Baker was able to make it through the 2010 season without having any of his punts blocked, and he managed to force 7 touchbacks while allowing one punt to be returned for a touchdown. However, he would have had two kicks returned for touchdowns had it not been for his epic sweeping arm tackle in Seattle. (Of course, it didn't really matter, because the defense gave up the touchdown anyway.) Opposing returners averaged 9 yards per return, giving Baker a 36.5 net yards per punt (all of this isn't on Baker, though, because our Special Teams unit did forget how to tackle from time to time). Baker was able to pin the opponent inside the 20 yard line 22 times in 2010 (or 23.2% of the time), which did help the defense by putting the opposing offense on a long field.
John Fox always liked to say that "sometimes, a punt is a good play". In 2010 this philosophy played out on the field, because most of the time when Baker punted the ball away after yet another patented Jeff Davidson 3 and out, it gave the Panthers a positive result. That's not something that we can say about many of our Panthers from 2010, and even if he is the punter, it still has to count for something.
Rhys Lloyd -- KOS
53 KO / 3523 YDS / 1 OOB / 66.5 AVG / 11 TB / 20.8 TB% / 40 RET / 24.9 AVG RET YDS / 0 TD / 3 OSK / 0 OSKR
If you watched the first game of the season against the, then you realized just how important Rhys Lloyd was to this team. In a cost-cutting move during the offseason, Lloyd was not offered a contract. Instead, the Panthers decided to sign a guy who was working at a smoothie shop because he couldn't get a job kicking for a professional football team. Needless to say, the move didn't work out as planned, and by Week 2 Lloyd was back on the roster.
Lloyd handled all but 5 kickoffs in 2010, and if you look at the numbers below, you'll see how much of an improvement he was over the alternative.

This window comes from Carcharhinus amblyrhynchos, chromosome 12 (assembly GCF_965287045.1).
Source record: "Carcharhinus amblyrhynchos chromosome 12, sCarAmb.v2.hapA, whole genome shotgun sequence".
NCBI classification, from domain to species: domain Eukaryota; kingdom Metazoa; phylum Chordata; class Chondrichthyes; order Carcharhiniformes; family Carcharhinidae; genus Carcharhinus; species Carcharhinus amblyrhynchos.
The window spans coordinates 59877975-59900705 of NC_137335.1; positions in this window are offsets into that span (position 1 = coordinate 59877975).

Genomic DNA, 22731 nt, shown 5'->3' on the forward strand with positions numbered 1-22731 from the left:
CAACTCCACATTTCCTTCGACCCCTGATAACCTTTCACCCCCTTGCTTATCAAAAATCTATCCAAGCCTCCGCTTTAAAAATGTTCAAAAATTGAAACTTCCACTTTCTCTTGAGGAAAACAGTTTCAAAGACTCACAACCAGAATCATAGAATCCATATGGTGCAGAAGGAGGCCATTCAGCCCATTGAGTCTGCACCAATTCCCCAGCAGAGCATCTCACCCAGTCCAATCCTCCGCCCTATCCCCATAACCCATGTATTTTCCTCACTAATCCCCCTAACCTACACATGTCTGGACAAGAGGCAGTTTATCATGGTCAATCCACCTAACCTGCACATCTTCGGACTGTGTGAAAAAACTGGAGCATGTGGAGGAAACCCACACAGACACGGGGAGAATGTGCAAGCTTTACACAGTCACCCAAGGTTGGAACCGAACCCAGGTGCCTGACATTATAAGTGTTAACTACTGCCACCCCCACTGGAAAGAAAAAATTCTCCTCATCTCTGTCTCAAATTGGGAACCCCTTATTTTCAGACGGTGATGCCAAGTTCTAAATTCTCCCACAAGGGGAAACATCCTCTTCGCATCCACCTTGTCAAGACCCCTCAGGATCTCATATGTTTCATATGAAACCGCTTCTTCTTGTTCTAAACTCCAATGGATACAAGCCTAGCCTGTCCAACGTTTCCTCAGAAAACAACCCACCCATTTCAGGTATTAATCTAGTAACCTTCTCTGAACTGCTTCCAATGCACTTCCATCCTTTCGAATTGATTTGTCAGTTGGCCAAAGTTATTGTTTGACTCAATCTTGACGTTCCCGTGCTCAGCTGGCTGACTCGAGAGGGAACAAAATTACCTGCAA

5 KO / 288 YDS / 0 OOB / 57.6 AVG / 0 TB / 0.0 TB % / 5 RET / 13.4 AVG RET YDS* / 0 TD / 0 OSK / 0 OSKR
* - Note: The average return yards would be 16.75 if not for a muffed catch for no gain.
Lloyd kicked the ball an average of 10 yards further than the Smoothie King and Kasay did (granted, 5 kicks is a small sample size), and unlike the other two, Lloyd was able to kick the ball into the end zone on occasion. However, the Special Teams unit didn't help him out much by allowing a higher return average. The 24.9 average yards per return allowed was among the worst in the league, but Lloyd was 10th in the league in touchback percentage, so it's not completely his fault that his kickoffs were returned for so many yards. Lloyd gave the special teams unit a chance to pin opponents close to the 20, but poor tackling and bad routes to the return man negated Lloyd's efforts for the most part. C'est la vie.
The one down side to Lloyd's production is that it's pretty much obsolete since the NFL has changed the kickoff rules. Now that the ball will be placed at the 35 yard line instead of the 30, there's no reason that Jason Baker can't handle kickoff duties, eliminating the need for a kickoff specialist on the roster. (Hopefully that roster spot can be used to carry an extra receiver, offensive/defensive lineman, or defensive back.)
As I said in the opening, our kickers in 2010 were one of the few bright spots to our terrible season. We probably won't see Rhys Lloyd in a Panthers uniform this year, unless he magically learned how to kick 60 yard field goals with accuracy, but I see no reason to believe that Kasay and Baker won't be back. Hopefully they can both bring even better production in 2011 (and hopefully Baker's leg can relax this coming season by not having to punt 95 times again), because for us to have a competitive year we're going to need production in all facets of the game, even in the kicking game.